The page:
The Best of Making Things: A Handbook of Creative Discovery

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Children everywhere will welcome this new edition of a classic activity book – as will their teachers and parents (especially those seeking to simplify). A “best of” compilation of two volumes, it is a unique, affordable, and child-sized handbook that doesn’t talk down to anyone. In fact, it is mostly pictures drawn in a simple and elegant style clear enough for anyone to follow, whether or not they read (though some projects, like paper making or batik, ask for adult supervision).

Thirty years later, author Ann Sayre Wiseman says “I still meet people who say ‘Making Things was (or is) my bible.'” What’s the appeal?…

stix ‘n mud can make a hug

A new charter school in Corvallis commissioned this mud project as the initial step in creating an “outdoor classroom.” All 60 kids, K-5, participated in 2 days of playdough brainstorming and design, and six days of mud. Parents and neighbors contributed random prunings of willow, fruitwood, and forsythia that we wove into a rough hut; the mud came up out of a hole in the ground, and we ended up making a lovely cob bench and this “hug hut.” Â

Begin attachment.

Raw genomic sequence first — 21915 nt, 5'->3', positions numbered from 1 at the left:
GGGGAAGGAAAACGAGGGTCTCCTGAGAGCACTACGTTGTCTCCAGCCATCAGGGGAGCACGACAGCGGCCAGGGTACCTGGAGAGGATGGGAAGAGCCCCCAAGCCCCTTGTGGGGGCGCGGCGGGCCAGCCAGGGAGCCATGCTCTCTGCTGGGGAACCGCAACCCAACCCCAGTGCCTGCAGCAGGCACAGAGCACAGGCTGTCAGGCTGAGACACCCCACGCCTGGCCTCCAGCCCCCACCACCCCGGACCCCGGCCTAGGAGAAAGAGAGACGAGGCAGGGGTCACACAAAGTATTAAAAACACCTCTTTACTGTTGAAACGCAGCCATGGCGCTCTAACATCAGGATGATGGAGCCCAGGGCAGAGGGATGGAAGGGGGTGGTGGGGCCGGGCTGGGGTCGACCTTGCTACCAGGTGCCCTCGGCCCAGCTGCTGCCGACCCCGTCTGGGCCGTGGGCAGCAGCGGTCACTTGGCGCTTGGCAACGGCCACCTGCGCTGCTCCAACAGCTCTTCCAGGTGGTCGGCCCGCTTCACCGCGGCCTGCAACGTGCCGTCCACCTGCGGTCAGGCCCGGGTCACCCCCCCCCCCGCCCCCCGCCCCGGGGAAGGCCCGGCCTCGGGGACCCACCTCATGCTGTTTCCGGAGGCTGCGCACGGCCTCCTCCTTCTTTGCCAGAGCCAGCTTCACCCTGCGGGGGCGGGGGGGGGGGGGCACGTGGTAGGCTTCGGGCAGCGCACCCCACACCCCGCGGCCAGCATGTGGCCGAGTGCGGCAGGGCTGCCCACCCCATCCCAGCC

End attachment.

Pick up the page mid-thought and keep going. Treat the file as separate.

The hut is intended to be temporary. It will probably “last” for at least one winter, but my hope is that teachers and parents will replace or augment academically defined “art curriculae” with a culture of creativity, where every year, individual students not only get to “express themselves” and “make things,” but where all the citizens of the school will share in re-making the school into a warm, inviting place to be and to learn—rather than the cold, factory-like institutions that we’ve inherited from industrialized systems thinking.…